With a plethora of undergraduate or postgraduate courses on offer, it’s often not easy to decide on the right programme that matches your interests, affordability, career goals and employability concerns, skills, and the Ikigai paradigm. It is only natural that the dilemma persists. Among all these arises the key question, “How do I select the right course?” Here are some tips to choosing the right programme at the right institute.
The Ikigai paradigm
I don’t intend to preach an esoteric philosophy, but this Eastern technique of analysis has more in common with your degree course than you think. Ikigai propounds that the best of options arises from choosing an activity, which is a balance between what you love, what the world needs, what you are paid for and what you are good at. As a student, you must choose what you like, while making sure that it pays well and helps you discover your competence. When you think this way, then choosing a programme becomes easy.
What does the brand of the school mean to you?
Sure, an Ivy League or a top-ranked school is great, but the best courses and universities are not limited to the top 10 or 50. At times the faculty at a particular university may be the people you want to collaborate with.
Sure, an Ivy League or a top-ranked school is great, but the best courses and universities are not limited to the top 10 or 50. At times the faculty at a particular university may be the people you want to collaborate with. It is recommended that you also consider the climate and location of the university based on what suits your personality. So, choose a programme based on what fits your interests over the brand value. Often, it is better to be part of a small inclusive university where the professors look out for you rather than be one of the many fish in a highly competitive ocean.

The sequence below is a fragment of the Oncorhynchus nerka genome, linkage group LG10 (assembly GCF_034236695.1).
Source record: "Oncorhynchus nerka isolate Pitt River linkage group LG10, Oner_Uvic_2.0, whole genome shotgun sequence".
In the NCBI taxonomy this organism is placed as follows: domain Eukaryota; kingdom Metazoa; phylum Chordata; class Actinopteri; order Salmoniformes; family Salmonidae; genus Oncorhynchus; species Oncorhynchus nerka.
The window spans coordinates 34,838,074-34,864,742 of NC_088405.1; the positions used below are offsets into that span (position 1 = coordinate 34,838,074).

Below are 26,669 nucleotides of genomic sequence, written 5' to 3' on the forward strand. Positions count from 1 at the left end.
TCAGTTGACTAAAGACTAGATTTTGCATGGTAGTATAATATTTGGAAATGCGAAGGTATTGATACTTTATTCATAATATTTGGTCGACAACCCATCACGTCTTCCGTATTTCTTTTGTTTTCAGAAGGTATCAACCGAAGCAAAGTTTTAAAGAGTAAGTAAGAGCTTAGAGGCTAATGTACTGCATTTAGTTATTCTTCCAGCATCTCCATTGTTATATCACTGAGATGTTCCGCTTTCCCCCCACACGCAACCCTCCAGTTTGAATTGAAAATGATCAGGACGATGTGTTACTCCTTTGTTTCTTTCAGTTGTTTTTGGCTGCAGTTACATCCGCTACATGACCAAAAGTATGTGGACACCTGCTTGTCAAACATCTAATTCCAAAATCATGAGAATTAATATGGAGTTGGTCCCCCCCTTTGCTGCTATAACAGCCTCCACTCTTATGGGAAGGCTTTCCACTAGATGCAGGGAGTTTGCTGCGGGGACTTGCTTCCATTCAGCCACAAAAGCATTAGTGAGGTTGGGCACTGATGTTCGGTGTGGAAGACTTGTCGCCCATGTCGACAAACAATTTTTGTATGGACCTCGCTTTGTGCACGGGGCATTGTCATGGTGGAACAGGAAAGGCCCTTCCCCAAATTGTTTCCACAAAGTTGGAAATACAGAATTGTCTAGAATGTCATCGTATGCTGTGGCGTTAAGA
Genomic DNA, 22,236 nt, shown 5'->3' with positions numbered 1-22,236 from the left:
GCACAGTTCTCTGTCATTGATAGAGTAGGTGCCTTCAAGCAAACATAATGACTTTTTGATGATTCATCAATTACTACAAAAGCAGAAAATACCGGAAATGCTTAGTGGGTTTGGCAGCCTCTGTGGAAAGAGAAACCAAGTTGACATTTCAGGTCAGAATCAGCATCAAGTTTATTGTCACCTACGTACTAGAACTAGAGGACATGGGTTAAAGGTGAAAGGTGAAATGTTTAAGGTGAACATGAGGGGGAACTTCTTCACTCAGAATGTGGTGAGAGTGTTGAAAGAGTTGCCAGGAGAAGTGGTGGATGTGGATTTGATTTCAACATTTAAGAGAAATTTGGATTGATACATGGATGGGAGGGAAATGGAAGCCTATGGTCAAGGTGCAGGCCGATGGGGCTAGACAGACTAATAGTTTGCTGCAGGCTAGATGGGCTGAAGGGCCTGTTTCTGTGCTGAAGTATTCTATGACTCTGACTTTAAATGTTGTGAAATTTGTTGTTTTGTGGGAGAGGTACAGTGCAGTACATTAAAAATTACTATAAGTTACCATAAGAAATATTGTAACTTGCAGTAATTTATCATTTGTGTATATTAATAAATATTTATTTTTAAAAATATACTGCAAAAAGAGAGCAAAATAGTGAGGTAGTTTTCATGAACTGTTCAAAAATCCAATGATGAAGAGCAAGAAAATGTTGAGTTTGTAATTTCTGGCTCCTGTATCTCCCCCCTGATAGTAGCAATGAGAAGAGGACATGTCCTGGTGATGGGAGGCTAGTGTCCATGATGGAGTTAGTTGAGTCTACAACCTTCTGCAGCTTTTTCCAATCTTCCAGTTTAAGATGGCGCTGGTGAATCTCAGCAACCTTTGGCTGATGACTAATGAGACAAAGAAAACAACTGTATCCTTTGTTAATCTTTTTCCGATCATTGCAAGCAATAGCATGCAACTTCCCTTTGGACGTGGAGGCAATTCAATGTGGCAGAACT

Accreditations, money, placements and migration
Choose a programme, which is accredited by multiple boards and associations of the country you intend to work in. It is safer to choose a course and college with more professional accreditations and qualification transferability. Also, research the scholarships options as well as the average pay, the diversity bursaries or any special privileges you may be eligible for. Next, find out about the post-course placements and lastly, if you’re flying abroad, check out the employment opportunities for foreign students, and also the option for migration and permanent residency.
Type, time and purpose
Lastly, closely evaluate the type of degree, whether it is a taught programme or research-based. Also check the kind of time you need to take out from your existing career or family, the stage of life you are at and the reason behind opting for a course. Most importantly evaluate whether it is the first, secondary or terminal degree that you are pursuing.
The key thing, however, is to get the maximum mileage for your money and opt for a prestigious university offering quality education in your terminal degree because that’s what most employers value.
— The writer is Dubai based business and leadership coach, career advisor, graphologist and founder of Optimus Management Consultants.